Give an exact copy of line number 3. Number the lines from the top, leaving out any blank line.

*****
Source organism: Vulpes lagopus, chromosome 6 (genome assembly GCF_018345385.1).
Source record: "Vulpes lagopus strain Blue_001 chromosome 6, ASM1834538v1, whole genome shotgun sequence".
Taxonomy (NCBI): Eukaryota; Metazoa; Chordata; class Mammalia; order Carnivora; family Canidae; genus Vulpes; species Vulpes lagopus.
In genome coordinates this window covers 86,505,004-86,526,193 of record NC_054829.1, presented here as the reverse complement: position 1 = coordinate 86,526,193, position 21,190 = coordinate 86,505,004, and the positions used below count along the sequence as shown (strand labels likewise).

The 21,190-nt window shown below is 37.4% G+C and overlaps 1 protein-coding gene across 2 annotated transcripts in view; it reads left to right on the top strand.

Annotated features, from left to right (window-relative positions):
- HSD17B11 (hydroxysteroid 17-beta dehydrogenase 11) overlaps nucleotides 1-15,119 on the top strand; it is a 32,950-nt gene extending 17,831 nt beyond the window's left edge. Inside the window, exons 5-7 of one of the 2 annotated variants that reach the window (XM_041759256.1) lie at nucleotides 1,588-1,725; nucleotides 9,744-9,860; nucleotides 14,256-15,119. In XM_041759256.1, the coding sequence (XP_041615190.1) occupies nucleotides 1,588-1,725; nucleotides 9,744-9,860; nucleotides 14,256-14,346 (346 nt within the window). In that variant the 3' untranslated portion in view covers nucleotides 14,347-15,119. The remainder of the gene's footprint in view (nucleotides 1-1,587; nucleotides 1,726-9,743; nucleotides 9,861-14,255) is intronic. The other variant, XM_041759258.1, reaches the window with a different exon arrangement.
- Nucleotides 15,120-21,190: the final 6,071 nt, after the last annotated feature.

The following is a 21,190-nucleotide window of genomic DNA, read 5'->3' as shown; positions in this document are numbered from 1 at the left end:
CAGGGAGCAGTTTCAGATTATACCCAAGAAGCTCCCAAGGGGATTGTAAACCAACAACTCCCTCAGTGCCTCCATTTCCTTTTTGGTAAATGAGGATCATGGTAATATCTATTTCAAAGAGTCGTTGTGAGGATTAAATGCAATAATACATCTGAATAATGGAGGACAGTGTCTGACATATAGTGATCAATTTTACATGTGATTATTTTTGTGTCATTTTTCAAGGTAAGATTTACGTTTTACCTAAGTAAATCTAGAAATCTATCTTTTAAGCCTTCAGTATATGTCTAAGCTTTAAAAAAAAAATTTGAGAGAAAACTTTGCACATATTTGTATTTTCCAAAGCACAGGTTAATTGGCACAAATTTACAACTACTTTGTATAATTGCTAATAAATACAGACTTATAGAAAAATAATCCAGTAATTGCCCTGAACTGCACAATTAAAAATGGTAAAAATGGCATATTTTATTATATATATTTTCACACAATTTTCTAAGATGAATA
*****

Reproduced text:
Taxonomy (NCBI): Eukaryota; Metazoa; Chordata; class Mammalia; order Carnivora; family Canidae; genus Vulpes; species Vulpes lagopus.